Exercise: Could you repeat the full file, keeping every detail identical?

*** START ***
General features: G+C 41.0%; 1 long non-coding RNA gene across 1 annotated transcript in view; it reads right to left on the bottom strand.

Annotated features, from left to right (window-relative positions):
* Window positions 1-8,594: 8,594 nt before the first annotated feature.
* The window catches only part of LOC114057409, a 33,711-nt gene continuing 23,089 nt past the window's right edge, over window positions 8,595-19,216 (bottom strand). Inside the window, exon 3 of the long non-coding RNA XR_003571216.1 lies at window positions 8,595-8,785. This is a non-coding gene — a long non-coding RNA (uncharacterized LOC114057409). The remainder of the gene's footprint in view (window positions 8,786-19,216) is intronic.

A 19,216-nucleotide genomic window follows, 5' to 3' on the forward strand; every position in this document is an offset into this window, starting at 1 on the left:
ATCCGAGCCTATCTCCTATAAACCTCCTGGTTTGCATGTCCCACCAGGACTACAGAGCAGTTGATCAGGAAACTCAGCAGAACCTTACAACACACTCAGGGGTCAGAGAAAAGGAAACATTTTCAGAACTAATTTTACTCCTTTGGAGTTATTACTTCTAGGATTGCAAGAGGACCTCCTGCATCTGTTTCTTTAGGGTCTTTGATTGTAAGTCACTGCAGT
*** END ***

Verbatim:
General features: G+C 41.0%; 1 long non-coding RNA gene across 1 annotated transcript in view; it reads right to left on the bottom strand.

Annotated features, from left to right (window-relative positions):
* Window positions 1-8,594: 8,594 nt before the first annotated feature.
* The window catches only part of LOC114057409, a 33,711-nt gene continuing 23,089 nt past the window's right edge, over window positions 8,595-19,216 (bottom strand). Inside the window, exon 3 of the long non-coding RNA XR_003571216.1 lies at window positions 8,595-8,785. This is a non-coding gene — a long non-coding RNA (uncharacterized LOC114057409). The remainder of the gene's footprint in view (window positions 8,786-19,216) is intronic.

A 19,216-nucleotide genomic window follows, 5' to 3' on the forward strand; every position in this document is an offset into this window, starting at 1 on the left:
ATCCGAGCCTATCTCCTATAAACCTCCTGGTTTGCATGTCCCACCAGGACTACAGAGCAGTTGATCAGGAAACTCAGCAGAACCTTACAACACACTCAGGGGTCAGAGAAAAGGAAACATTTTCAGAACTAATTTTACTCCTTTGGAGTTATTACTTCTAGGATTGCAAGAGGACCTCCTGCATCTGTTTCTTTAGGGTCTTTGATTGTAAGTCACTGCAGT